Chief Mark Saunders took time to listen to the community alongside 53 Division officers who delivered safety messages.
He took part in the midtown Division’s townhall Sept. 9 to talk to community members.
“We also need to listen, that is one of the most important attributes of good and successful policing today. So it is why we have these town halls, they give us an opportunity to listen to our community,” Saunders said. “If we make assumptions about what you think is valuable we may get it wrong. In order for us to be successful we need you to offer us what you find valuable.”
In addition to interacting with officers, 53 Division decided to add two information sessions on cyber security and one on human trafficking.
Chief Saunders also attended the meeting and was happy to see information sessions included.
“I am really happy… for a change we have an opportunity to educate. Educating the public is such a key component,” said the Chief.
Superintendent Scott Gilbert, of 53 Division said that one in five people in his Division were over the age of 60, underlining the need for a cybercrime information session.
“We are experiencing a rise in computer-related crime. As a result it is important for us to help the public to be able to better protect themselves… which prevents crime in the future and prevents them from becoming victims,” said Gilbert.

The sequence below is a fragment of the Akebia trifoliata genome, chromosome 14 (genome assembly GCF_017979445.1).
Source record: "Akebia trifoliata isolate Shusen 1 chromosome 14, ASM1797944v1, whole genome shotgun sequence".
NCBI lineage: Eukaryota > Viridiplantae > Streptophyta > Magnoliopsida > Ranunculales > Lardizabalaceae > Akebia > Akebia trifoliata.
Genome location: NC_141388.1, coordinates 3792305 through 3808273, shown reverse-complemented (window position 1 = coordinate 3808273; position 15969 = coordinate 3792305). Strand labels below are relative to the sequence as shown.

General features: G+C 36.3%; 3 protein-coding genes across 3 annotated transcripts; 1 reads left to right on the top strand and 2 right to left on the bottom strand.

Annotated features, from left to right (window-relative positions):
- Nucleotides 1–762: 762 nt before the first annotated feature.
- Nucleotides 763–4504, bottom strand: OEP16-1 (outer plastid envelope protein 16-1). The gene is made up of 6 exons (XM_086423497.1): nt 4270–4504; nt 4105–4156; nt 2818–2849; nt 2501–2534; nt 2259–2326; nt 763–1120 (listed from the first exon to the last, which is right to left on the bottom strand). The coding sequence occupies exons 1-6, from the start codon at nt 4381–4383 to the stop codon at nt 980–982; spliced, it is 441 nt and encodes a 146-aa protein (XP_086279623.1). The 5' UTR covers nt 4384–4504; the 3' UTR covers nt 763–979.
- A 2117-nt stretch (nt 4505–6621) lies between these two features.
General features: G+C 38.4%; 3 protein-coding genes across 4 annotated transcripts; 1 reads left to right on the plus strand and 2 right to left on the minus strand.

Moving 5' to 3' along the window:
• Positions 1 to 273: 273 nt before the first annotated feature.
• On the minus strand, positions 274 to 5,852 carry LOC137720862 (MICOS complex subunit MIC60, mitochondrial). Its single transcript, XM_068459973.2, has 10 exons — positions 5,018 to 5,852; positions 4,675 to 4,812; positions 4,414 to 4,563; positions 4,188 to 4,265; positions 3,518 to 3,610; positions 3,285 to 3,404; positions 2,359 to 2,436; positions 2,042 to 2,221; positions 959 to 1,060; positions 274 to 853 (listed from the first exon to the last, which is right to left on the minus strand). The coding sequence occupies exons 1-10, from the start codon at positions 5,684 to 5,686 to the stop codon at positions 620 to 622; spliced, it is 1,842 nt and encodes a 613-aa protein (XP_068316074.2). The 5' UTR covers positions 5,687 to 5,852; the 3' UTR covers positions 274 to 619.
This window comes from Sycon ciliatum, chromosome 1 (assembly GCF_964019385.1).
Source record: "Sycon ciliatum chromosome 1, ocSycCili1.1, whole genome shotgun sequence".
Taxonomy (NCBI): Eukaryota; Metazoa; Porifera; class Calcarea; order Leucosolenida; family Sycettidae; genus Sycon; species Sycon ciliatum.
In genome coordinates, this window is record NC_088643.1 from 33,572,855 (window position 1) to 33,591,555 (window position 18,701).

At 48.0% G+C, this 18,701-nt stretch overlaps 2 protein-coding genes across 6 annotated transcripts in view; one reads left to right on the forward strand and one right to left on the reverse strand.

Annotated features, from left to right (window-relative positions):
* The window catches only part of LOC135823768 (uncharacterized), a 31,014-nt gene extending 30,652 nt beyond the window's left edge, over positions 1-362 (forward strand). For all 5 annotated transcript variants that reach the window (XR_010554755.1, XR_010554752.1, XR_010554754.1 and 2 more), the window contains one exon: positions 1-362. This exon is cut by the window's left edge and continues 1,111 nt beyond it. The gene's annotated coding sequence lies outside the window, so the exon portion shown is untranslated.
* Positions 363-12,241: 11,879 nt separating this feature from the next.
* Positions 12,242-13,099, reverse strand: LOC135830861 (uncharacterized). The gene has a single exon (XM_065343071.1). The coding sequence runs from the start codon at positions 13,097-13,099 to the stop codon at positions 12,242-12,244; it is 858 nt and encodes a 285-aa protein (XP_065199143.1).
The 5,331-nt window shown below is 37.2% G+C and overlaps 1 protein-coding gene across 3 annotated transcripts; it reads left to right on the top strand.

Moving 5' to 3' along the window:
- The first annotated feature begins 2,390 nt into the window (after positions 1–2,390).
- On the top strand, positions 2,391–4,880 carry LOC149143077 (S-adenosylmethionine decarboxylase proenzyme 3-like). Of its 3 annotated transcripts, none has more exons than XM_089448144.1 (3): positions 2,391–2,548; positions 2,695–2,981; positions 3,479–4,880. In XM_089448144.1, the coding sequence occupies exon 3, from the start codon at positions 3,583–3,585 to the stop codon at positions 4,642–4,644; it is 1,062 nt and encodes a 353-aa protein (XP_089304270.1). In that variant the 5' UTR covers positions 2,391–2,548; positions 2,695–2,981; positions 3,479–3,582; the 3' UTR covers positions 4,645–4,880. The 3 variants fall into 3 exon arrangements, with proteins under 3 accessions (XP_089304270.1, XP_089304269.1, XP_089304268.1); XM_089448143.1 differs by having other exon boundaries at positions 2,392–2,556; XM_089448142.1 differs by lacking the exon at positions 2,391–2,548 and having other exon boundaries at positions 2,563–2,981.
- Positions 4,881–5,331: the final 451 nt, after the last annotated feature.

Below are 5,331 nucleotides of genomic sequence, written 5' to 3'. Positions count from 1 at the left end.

Local business owner Anjan Manikumar, who runs the Signs restaurant which employs hearing impaired servers, came to the event looking to find about how people with disabilities can access the police including having the ability to text 9-1-1. (The Toronto Police Service does offer a service to text 9-1-1).
He was taken aback by the human trafficking session but said the information was important to the community.
“I was shocked by what I heard, but I was also happy to hear it because it’s something I learned about and…maybe help keep the community safe,” Manikumar said.
CRU Staff Sergeant Matt Moyer, who helped organize the event, said it was nice to see the community take out the time from their schedules to come to the event and hear about issues important to the Service and community.
“It shows that when I speak to them and ask for their support, they provide it,” said Moyer, who tries to make it out to as many community events as he can and was happy to see people do the same for the Service.
Saunders also reminded those in attendance that the most important source of information for police is the community.
“Over my career I have found that the public is afraid to come forward because they think that the piece of information they have seen is insignificant. You are the eyes and ears of our community; if we can plug into such people… we can prevent so much crime in our communities.
“For some reason people feel they don’t need to call police unless a crime has been committed, they feel that they are wasting our time… I can tell you that is far from true, the preventive part of policing is as we gather more information we begin to put in preventive pieces in place. And you know the patterns and things that go on in your community better than any police officer. And when things are out of synch from those patterns that you see on a daily basis, as innocuous as it may seem, you need to call us,” said the Chief.